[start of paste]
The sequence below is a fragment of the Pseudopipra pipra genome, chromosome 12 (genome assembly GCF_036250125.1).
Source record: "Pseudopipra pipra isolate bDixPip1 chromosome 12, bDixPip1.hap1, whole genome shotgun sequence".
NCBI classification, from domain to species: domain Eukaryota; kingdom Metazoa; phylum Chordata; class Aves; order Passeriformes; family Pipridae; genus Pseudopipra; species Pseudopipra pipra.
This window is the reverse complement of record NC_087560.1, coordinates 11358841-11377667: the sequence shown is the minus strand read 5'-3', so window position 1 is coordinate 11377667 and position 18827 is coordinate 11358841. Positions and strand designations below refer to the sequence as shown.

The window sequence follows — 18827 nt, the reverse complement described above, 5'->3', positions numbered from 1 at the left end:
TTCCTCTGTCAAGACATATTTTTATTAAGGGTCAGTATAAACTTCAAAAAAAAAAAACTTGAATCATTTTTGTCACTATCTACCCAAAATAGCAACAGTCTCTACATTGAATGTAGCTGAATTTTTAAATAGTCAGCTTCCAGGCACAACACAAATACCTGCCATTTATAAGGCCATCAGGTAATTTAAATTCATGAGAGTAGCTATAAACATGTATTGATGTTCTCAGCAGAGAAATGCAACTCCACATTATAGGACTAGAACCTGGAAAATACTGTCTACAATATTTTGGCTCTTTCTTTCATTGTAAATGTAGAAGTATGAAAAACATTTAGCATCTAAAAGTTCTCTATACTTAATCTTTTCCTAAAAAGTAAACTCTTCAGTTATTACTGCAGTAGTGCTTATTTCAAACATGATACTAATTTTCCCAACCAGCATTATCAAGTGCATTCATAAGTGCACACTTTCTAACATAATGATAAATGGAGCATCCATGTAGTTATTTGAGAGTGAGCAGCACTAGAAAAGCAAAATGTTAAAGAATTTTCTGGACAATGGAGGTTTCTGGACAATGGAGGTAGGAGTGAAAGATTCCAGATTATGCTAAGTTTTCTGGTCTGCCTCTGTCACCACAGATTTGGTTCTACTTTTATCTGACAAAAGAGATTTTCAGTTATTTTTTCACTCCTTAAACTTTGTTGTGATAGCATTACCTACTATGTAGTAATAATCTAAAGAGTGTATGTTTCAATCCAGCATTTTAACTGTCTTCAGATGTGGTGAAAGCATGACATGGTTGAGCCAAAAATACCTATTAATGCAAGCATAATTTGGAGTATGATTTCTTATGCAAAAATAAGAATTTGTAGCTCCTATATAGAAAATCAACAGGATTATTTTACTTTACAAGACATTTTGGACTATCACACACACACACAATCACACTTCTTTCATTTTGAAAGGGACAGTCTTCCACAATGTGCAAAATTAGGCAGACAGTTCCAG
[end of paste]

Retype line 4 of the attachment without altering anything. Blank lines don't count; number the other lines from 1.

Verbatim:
This window is the reverse complement of record NC_087560.1, coordinates 11358841-11377667: the sequence shown is the minus strand read 5'-3', so window position 1 is coordinate 11377667 and position 18827 is coordinate 11358841. Positions and strand designations below refer to the sequence as shown.